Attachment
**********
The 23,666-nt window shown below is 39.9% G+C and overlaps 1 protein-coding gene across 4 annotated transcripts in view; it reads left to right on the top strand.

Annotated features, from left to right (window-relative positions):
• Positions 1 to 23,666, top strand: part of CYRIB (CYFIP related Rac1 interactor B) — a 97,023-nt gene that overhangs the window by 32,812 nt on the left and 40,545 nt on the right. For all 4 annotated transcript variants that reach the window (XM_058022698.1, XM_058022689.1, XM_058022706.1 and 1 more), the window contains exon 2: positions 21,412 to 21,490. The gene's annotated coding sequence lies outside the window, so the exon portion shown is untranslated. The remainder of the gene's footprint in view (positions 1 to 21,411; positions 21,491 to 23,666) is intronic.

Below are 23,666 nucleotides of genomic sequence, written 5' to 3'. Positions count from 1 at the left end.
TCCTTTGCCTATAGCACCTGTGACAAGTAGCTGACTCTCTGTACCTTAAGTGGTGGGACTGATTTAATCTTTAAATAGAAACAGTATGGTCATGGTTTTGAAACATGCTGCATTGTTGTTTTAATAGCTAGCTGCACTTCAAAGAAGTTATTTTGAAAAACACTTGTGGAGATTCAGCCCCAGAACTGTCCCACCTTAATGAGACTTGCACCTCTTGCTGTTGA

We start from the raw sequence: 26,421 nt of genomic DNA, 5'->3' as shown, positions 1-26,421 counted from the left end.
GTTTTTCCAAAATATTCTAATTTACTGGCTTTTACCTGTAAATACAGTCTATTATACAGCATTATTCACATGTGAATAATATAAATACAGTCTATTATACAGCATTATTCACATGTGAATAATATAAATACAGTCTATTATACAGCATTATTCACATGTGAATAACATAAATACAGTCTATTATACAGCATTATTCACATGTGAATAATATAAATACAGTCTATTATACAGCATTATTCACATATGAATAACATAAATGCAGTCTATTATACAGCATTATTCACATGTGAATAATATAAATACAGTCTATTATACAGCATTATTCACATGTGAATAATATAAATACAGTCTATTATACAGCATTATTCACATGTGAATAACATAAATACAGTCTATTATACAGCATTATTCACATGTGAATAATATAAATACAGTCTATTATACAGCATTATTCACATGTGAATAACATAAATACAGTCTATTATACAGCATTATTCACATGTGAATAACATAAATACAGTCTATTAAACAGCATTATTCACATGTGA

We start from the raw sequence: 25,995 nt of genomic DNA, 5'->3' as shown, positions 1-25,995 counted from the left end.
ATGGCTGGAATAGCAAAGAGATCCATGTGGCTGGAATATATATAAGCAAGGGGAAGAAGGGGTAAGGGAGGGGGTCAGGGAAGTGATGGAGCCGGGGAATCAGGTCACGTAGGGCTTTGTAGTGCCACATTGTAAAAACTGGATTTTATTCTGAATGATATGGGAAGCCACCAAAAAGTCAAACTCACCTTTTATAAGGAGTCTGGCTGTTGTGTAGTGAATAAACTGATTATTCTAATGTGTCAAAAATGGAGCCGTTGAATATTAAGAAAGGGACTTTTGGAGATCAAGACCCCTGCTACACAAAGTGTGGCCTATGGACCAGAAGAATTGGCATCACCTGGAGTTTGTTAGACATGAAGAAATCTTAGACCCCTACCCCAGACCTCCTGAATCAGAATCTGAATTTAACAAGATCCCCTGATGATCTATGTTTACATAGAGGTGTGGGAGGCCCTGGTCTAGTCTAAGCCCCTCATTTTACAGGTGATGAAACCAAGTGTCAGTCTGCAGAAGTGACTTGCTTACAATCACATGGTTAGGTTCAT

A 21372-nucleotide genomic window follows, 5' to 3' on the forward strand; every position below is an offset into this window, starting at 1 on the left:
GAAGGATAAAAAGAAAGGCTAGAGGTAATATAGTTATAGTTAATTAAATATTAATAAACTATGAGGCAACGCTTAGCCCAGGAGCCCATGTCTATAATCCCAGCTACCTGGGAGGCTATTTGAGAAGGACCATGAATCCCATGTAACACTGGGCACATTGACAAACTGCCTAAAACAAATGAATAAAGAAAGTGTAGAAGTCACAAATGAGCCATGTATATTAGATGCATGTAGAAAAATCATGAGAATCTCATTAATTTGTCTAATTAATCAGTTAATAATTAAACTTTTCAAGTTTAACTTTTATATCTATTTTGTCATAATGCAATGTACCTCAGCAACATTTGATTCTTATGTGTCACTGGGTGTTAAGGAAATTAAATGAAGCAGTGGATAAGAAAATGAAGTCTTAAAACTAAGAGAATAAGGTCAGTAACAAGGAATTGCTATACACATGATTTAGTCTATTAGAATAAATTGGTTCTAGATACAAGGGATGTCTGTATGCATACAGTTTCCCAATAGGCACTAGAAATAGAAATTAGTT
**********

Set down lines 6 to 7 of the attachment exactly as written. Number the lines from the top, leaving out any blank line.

We start from the raw sequence: 26,421 nt of genomic DNA, 5'->3' as shown, positions 1-26,421 counted from the left end.
GTTTTTCCAAAATATTCTAATTTACTGGCTTTTACCTGTAAATACAGTCTATTATACAGCATTATTCACATGTGAATAATATAAATACAGTCTATTATACAGCATTATTCACATGTGAATAATATAAATACAGTCTATTATACAGCATTATTCACATGTGAATAACATAAATACAGTCTATTATACAGCATTATTCACATGTGAATAATATAAATACAGTCTATTATACAGCATTATTCACATATGAATAACATAAATGCAGTCTATTATACAGCATTATTCACATGTGAATAATATAAATACAGTCTATTATACAGCATTATTCACATGTGAATAATATAAATACAGTCTATTATACAGCATTATTCACATGTGAATAACATAAATACAGTCTATTATACAGCATTATTCACATGTGAATAATATAAATACAGTCTATTATACAGCATTATTCACATGTGAATAACATAAATACAGTCTATTATACAGCATTATTCACATGTGAATAACATAAATACAGTCTATTAAACAGCATTATTCACATGTGA